Linus Pauling's incorrect model of the DNA structure, James Watson
Interviewee: James Watson. James Watson describes the triple helix model proposed by Linus Pauling. (DNAi Location: Code > Finding the structure > Players > > Linus Pauling > Watson describes the 3-strand model)
It wasn't until the last day of January that Peter came in after lunch and had a manuscript and it was his father's manuscript on DNA. And of course my stomach sank and I, you know, I was scared to death, well what was going to be in it. And quickly I read it and then it was very strange, it was like our original ill-fated model of the Fall of '51, we had three chains thinking that density of, given the diameter and everything and the density, there had to be three chains in the unit cell. And Linus had, you know, also made a three-chain model, but he held them together by hydrogen bonds, treating the phosphate groups as un-ionized, as if they still had a hydrogen atom attached. And but if that was the case they wouldn't be called an acid, so we wondered what got into Linus?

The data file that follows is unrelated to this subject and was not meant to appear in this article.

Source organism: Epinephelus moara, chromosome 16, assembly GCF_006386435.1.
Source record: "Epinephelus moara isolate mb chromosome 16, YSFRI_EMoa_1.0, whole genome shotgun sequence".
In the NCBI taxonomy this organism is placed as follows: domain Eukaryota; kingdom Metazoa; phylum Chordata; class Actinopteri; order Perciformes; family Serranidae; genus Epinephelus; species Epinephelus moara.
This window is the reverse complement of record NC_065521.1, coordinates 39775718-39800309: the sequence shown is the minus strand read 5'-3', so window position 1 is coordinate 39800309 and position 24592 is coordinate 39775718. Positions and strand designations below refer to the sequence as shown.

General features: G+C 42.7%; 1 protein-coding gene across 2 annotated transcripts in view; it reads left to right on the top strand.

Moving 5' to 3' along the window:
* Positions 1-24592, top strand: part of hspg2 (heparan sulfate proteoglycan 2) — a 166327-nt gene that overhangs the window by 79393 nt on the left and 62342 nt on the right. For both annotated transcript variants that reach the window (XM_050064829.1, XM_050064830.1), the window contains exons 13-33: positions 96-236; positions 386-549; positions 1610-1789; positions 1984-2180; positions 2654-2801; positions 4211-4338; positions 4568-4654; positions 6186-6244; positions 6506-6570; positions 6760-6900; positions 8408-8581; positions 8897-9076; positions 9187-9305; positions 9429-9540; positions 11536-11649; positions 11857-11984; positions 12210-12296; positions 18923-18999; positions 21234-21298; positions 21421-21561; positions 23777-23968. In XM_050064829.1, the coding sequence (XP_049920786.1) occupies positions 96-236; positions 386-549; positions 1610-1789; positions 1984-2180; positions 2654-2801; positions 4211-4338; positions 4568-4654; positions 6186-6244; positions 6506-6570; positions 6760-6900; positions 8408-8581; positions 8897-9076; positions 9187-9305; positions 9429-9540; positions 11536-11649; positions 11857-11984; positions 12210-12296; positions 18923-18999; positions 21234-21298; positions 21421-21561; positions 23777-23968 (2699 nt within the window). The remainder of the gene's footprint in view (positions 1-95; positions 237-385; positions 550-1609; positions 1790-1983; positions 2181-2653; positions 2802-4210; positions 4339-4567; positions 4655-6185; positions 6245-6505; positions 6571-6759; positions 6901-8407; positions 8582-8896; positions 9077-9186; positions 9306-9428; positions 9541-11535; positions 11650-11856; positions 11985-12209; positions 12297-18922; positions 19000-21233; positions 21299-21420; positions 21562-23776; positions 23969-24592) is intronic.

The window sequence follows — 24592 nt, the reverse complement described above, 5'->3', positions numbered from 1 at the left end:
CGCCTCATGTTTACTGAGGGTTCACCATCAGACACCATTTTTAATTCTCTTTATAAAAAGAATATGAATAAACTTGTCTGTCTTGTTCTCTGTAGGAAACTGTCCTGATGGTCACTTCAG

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In 1952, Peter Pauling was a student at Cambridge when his father, Linus, sent him a paper proposing that DNA was a triple helix. James (Jim) Watson eagerly read the paper and realized that Pauling got it wrong.
Although the chemistry was wrong, Linus Pauling's triple-stranded DNA model was a catalyst for James Watson and Francis Crick to solve the structure of DNA.
James Watson and Francis Crick explain how they solved the structure of DNA. Erwin Chargaff explain how he measured the levels of each of the four nitrogenous bases.
James Watson talks about how he and Francis Crick felt about Pauling's helix.
James Watson talks about how he worked out the base pairing of DNA.
Linus Pauling's triple-helix model for DNA and the reaction to this incorrect model.
In 1952, Linus Pauling proposed a triple-stranded helix structure for DNA.
15492. Discovering the double helix structure of DNA, James Watson, video with 3D animation and narration
James Watson used cardboard cutouts representing the shapes of the DNA bases to figure out how bases pair.
A young James Watson holding up a model of the structure of DNA.
Explore DNA's structure.